The European Union has just detailed its plan to compete with Starlink. Basically, the EU wants to create its own “secure communication system”, and to do so they are going to spend (initially) 6,000 million euros.
In their official statement, they explain that they have already started a satellite-based connectivity system, together with the promotion of action for the management of space traffic that results in “a more digital Europe and resistant”.
Secure connectivity from space = bringing the Internet to communication dead zones
The European Commission cites the challenges brought about by increased international competition, let us remember that in recent years multiple satellite Internet initiatives have taken off. From the increasingly famous Starlink (which is already possible to book in Spain and will cost 99 euros per month), to projects like Amazon’s Kuiper, to the recently saved from bankruptcy: OneWeb.
With this plan they will seek to develop a service that offers uninterrupted and secure Internet access, especially to bring connection to “communication dead zones”. In the process, they seek to strengthen the resilience of the European Community
and its economic power.
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The two main objectives of the plan are:
- Ensuring the long-term availability of uninterrupted global access to secure and cost-effective satellite communication services. The protection of critical infrastructures, surveillance, external actions, crisis management and applications that are essential for the economy, security and defense of the Member States will be supported.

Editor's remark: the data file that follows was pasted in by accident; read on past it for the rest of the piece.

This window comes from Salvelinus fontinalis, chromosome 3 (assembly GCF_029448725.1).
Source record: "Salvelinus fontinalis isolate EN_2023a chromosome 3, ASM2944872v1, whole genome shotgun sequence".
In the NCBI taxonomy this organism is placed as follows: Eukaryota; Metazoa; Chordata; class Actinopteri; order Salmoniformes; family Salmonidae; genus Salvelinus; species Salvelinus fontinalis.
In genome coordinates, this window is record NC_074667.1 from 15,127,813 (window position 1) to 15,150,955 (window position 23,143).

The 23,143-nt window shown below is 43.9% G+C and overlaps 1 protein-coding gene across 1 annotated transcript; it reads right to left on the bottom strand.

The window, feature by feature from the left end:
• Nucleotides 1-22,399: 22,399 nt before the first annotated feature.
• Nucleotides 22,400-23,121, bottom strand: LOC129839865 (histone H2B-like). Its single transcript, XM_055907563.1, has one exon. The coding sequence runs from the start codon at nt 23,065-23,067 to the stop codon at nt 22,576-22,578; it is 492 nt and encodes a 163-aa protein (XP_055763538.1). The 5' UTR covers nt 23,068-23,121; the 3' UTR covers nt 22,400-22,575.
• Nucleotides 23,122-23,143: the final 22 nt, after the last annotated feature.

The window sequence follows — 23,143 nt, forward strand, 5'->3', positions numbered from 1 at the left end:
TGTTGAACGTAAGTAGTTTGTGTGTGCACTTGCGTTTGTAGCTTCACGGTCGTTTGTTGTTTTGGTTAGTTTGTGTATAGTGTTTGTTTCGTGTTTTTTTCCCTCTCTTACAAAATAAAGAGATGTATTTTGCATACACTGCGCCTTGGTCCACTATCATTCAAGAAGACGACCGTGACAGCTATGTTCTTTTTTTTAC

- Enable the provision of commercial services by the private sector that can enable access to advanced, reliable and fast connections to citizens and businesses across Europe, including in communication dead zones, ensuring cohesion between Member States .
The system will also provide connectivity in geographical areas of strategic interest, for example Africa and the Arctic.
This plan is a public-private initiative. The total cost is estimated at 6,000 million euros. The EU will contribute €2.4 billion from 2022 to 2027. The funding will come from different sources in the public sector (EU budget, Member States, contributions from the European Space Agency (ESA) and private sector investments.
It is an investment that would have a much higher return. The EU expects its development to add an added value of between €17 billion and €24 billion and additional jobs in the European space industry, together with other positive indirect effects derived .
Its development is scheduled for between 2023 and 2024. The initial phase of the service will be launched between 2025 and mid-2027, with the hope that by the end of 2027 the system will be fully operational.